The flight left Bristol a few minutes late headed south towards Africa, some 3 hours later we were in Marrakech. Whilst waiting for the bags I saw Jack jumping up and down, a scrunched up face of excitement had completely taken over him, I responded with a smile – The summer had begun.
Marrakech – Morocco
Morocco is one of those countries that bans its currency from leaving the country, meaning you have a ball ache in arrivals where you are screwed on the exchange rate. Some keen calc’s assured me I would be better off using an ATM (as I usually do). However, the cunning airport has thought this through ensuring that their ATM’s only dispense 200MAD notes (100’s if you are very lucky) The cartel run taxis have no change for the 40MAD ride into town and the bus is a dream away. So, I changed a tenner and planned to withdraw cash in town.
The airport is some 6km from Marrakech proper and it could easily have been walked. But it had been a long day so we took on the taxi drivers. Eventually, I settled on 60MAD which I am told is as good a price as you will ever get and was some way from the 250MAD we started at (£18). And, obviously despite the fact I clarified, and clarified and clarified it was for the whole car the driver insisted it was per person. He got laughed at, and we walked off.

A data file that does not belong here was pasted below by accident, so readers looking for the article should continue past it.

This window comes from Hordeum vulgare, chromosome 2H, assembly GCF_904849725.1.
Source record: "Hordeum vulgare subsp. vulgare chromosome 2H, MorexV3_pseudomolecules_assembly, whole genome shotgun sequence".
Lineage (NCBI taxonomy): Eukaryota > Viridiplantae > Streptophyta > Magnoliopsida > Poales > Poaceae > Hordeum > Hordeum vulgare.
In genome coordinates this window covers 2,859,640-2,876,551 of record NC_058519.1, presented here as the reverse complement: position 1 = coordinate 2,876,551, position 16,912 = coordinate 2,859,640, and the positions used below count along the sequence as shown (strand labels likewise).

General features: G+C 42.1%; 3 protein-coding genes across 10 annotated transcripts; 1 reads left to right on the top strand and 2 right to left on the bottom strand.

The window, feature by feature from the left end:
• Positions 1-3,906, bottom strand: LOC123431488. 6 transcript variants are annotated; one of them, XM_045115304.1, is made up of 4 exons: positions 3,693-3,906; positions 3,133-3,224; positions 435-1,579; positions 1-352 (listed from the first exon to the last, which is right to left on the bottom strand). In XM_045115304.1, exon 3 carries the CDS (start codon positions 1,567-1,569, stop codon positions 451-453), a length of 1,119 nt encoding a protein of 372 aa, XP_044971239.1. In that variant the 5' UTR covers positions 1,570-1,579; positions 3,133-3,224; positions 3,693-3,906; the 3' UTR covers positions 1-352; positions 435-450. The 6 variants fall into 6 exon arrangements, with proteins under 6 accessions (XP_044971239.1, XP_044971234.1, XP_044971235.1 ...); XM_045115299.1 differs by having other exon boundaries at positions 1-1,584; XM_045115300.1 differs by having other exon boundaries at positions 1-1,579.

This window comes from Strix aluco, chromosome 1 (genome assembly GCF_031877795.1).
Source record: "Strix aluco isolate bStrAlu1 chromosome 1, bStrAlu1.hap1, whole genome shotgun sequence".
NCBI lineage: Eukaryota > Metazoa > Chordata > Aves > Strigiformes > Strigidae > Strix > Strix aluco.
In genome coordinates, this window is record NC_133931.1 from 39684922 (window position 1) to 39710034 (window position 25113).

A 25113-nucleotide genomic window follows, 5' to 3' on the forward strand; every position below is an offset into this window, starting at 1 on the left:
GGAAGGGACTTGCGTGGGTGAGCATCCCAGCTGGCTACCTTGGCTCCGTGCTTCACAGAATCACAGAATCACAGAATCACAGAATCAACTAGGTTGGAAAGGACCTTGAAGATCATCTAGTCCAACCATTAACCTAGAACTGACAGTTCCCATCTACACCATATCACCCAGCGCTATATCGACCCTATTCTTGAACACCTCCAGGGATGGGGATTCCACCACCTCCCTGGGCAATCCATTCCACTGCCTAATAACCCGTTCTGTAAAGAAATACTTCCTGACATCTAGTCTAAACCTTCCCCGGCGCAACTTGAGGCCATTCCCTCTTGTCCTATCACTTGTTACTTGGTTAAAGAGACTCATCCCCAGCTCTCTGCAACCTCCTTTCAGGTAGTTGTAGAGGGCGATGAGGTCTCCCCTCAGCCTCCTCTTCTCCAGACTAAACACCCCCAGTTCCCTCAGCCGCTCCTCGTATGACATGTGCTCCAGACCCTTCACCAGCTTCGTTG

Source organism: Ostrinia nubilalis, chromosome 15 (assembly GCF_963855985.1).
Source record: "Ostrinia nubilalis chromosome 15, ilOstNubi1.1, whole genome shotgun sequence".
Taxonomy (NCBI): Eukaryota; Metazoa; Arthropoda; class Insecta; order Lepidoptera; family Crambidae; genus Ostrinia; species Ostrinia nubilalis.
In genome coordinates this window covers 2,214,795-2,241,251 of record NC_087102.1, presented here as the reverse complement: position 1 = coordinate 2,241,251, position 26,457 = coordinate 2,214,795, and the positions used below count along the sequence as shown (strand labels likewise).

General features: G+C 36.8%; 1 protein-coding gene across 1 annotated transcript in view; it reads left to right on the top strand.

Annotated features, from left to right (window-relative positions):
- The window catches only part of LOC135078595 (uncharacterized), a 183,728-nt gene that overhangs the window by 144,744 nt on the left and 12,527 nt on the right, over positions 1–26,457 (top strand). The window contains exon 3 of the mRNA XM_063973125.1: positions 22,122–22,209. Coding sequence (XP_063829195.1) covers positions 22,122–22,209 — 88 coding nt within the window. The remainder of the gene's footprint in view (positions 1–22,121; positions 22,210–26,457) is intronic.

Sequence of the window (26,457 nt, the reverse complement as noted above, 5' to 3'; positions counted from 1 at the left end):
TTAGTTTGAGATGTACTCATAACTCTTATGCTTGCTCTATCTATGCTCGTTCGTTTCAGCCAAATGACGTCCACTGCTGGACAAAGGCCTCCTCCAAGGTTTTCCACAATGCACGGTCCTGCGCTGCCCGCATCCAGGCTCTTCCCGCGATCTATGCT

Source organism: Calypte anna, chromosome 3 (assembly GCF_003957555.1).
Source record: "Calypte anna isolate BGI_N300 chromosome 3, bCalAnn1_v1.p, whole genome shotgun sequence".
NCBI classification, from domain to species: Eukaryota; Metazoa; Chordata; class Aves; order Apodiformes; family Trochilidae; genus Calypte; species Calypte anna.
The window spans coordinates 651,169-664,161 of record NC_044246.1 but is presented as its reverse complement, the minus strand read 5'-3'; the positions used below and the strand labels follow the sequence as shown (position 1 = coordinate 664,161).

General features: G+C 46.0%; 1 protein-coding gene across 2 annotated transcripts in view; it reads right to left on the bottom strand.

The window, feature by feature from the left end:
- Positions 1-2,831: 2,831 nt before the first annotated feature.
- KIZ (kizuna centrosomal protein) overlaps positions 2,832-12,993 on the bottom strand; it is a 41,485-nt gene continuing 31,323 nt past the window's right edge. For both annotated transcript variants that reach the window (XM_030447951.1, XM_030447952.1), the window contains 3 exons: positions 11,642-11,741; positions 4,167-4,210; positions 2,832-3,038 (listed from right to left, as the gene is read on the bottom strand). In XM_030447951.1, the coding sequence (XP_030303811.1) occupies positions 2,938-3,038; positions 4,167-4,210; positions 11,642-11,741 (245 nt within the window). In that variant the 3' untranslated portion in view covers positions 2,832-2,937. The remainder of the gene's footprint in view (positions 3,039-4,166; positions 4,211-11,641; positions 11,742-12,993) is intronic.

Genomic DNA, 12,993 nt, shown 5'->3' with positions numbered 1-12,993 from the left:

So basically where you stay in Marrakech (like most places) depends on your wallet. Travellers like myself who want to be amongst the action stay at Djemma el Fna, prices are midrange, but still good by Western standards. Those who like to relax amongst crisp white cotton stay in Ville Nouvelle, from here you can get ripped off to your hearts content, buy fake goods at genuine prices and see everything from an air conditioned coach. But the sun won’t get in your eyes.
Djemma el Fna (Jemma el F-na) is a huge square that by day is the fore-drop to the stunning La Koutabia which is a huge minaret built in true arabian style. The square is home to souks, juice sellers, horse and carriage and craft stalls. Its a pleasant place with only a mediocre hassle which is easily brushed off with a quick “La Shukran”. But at night, things change dramatically, the square becomes the worlds largest BBQ as hundreds of stalls pop up and smoked fish and kebabs sizzling away fill the air. Acrobats, snake charmers, break dancing monkeys and dancers all come together beneath music, lights and an open air theatre group that has been performing for over 1000 years. It is perhaps Arabian nights at its most finest and finished off perfectly by cobras rearing their heads from baskets illuminated only by hand made lanterns from beautifully crafted silver.
Charlie commented that he felt the only thing missing from a set of Aladdin was flying carpets and I found it hard to disagree, it genuinely is like being on the set of a Disney movie.